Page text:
Tuesday, May 10, 2016

The debate over student off-campus speech and First Amendment protection

The debate over student off-campus speech and First Amendment protection:

The debate over student off-campus speech and First Amendment protection

A recent federal court ruling about a public-school student punished for a Facebook post about a bomb threat may have some bigger First Amendment implications, says a judge who wrote the decision.
school_LockersIn the case of R.L. v. Central York School District, Judge John E. Jones III said last week that the York School District’s punishment of the student with a 23-day suspension didn’t violate his First Amendment rights, as his parents claimed. But Jones, echoing some other federal court judges, believed broader issues involved with this case and similar cases needed definition from federal appeals courts and the Supreme Court.
Jones issued his ruling on May 3 for the federal court in the Middle District of Pennsylvania.
“How school administrators must balance students’ First Amendment rights with their duty to protect and foster a safe learning environment is a tension of principles the circuit courts, as well as the Supreme Court, are actively negotiating and developing,” Jones wrote.
In one example, where R.L.’s parents argued that the school’s handbook overstated its ability to regulate student speech under the Supreme Court’s Tinker decision, Jones sided with the parents, but he also said schools needed input from the higher courts on their off-campus speech policies.
“We must observe that schools need clear guidance from the Third Circuit or the Supreme Court as to whether and when they can regulate off-campus speech. Once a clearer rule is pronounced, schools would be well advised to revise their disciplinary policies to clearly outline when off-campus student speech or conduct can be regulated by the school,” Jones wrote.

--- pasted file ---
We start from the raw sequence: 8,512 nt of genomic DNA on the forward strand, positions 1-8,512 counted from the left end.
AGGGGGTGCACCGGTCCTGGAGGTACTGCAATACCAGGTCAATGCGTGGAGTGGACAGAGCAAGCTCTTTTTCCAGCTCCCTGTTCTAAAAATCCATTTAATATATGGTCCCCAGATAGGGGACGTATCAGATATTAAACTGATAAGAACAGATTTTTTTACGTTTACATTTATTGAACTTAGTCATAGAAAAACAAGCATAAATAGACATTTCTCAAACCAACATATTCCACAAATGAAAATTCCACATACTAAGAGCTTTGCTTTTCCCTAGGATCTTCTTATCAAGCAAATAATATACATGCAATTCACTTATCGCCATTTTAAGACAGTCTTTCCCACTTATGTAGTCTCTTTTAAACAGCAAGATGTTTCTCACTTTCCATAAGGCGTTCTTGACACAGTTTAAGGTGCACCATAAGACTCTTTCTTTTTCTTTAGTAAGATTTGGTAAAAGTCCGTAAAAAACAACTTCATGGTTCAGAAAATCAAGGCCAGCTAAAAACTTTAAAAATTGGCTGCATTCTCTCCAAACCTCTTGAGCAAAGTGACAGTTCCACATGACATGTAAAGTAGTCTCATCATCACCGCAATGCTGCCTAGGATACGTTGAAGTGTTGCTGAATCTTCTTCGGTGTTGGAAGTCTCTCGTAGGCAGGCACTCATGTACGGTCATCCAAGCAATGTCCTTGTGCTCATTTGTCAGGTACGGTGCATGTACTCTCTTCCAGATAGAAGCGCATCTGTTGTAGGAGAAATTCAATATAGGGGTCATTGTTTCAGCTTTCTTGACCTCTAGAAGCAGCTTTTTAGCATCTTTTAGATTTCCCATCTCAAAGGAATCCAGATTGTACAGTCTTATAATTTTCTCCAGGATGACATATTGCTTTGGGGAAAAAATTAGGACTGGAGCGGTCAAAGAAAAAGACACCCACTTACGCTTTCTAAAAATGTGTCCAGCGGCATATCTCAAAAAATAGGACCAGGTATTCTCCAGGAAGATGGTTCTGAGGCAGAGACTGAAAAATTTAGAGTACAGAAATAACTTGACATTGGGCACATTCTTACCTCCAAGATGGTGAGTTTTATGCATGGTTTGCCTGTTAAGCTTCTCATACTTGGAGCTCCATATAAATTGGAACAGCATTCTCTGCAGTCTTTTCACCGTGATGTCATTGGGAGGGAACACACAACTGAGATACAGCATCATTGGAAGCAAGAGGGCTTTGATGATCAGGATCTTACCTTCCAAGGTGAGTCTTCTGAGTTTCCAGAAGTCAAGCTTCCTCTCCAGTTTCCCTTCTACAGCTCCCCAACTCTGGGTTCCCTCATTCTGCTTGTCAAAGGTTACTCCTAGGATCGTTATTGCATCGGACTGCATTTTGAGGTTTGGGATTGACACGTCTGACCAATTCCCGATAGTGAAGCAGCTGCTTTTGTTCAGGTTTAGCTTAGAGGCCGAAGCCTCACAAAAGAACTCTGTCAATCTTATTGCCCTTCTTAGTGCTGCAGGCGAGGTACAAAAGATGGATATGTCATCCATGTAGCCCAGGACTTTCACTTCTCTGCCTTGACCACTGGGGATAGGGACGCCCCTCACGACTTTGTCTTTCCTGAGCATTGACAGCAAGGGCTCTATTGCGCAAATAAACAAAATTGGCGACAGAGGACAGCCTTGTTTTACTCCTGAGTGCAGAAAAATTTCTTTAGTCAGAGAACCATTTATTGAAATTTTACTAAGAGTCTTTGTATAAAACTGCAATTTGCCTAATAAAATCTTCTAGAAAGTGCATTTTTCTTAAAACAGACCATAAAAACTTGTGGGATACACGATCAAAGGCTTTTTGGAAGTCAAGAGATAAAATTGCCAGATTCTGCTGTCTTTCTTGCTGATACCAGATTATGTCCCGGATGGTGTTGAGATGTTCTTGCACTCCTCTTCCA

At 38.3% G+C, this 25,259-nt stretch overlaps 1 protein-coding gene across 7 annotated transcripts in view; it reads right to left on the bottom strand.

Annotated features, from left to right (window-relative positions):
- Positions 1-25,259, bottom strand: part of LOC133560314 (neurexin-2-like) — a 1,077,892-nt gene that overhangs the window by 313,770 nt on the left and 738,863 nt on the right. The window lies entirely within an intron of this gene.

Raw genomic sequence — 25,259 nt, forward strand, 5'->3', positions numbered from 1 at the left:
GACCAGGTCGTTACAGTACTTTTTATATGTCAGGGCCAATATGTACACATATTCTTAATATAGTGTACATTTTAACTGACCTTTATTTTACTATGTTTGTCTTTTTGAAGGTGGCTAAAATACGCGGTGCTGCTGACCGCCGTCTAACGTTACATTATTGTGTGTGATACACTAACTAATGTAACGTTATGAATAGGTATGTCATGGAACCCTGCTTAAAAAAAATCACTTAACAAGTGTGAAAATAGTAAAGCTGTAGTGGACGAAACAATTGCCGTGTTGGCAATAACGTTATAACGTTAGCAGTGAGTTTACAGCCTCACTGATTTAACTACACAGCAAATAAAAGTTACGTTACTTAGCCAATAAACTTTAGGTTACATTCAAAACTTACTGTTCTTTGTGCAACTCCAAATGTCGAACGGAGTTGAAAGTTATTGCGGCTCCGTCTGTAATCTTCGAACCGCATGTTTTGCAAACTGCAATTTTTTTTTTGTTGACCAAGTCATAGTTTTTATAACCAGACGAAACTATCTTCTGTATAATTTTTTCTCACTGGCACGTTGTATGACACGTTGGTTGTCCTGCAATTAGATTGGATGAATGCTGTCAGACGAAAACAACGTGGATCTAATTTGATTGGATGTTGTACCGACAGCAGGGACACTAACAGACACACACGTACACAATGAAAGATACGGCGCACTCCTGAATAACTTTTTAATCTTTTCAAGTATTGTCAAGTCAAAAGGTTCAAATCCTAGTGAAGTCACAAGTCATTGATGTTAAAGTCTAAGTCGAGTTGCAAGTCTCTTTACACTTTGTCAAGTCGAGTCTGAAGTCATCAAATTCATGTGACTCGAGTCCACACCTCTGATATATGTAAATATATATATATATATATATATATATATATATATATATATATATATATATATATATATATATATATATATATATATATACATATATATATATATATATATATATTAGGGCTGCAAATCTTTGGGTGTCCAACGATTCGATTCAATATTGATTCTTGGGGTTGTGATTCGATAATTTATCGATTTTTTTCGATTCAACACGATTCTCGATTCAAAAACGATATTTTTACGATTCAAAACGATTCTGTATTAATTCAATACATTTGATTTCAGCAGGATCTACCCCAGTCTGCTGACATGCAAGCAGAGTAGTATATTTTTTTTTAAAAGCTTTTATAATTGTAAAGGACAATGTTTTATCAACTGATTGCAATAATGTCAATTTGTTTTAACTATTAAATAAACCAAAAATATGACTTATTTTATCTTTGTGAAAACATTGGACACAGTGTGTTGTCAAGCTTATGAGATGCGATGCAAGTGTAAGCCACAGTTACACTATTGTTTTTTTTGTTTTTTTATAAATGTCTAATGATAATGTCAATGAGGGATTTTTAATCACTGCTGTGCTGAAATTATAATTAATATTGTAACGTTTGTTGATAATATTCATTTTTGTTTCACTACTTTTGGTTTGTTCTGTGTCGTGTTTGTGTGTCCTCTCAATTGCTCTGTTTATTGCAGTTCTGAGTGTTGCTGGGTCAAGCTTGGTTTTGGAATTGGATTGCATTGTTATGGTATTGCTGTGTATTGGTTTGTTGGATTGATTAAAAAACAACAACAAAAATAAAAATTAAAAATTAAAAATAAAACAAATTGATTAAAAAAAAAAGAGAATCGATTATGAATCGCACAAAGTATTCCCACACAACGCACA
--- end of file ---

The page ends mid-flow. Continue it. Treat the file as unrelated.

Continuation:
In this specific case, a bomb-threat letter was discovered at the school in October 2013. School was later dismissed, and while at home, the student made the Facebook post which he later said as intended as a joke, which read, “Plot twist, bomb isn’t found and goes off tomorrow.”
The student later returned to school to get his belongings, which included a mobile device he used to delete the Facebook post. By that time, local police had noticed the post and consulted with the school. School officials then spoke with the student and his father at a football game that night, and told the student he faced a suspension. A disciplinary board later set the suspension at 23 days, and the parents sued on behalf on their son.
The parents claimed their son had his First and 14th Amendment rights violated, since there wasn’t a higher court precedent that allowed schools to punish students for off-campus speech that didn’t cause a substantial disruption at school.
The 1969 Supreme Court decision in Tinker v. Des Moines held that schools could restrict student speech when it threatens a substantial disruption to the school environment or invades the rights of others.
Judge Jones said the location where the student made the Facebook post didn’t matter in this specific case. “Schools should be able to discipline students on account of off-campus speech they reasonably believe could cause disruption in the form of danger or violence, or fear of danger or violence, in schools. Such a rule would also account for the modern reality of the Internet and The debate over student off-campus speech and First Amendment protection:



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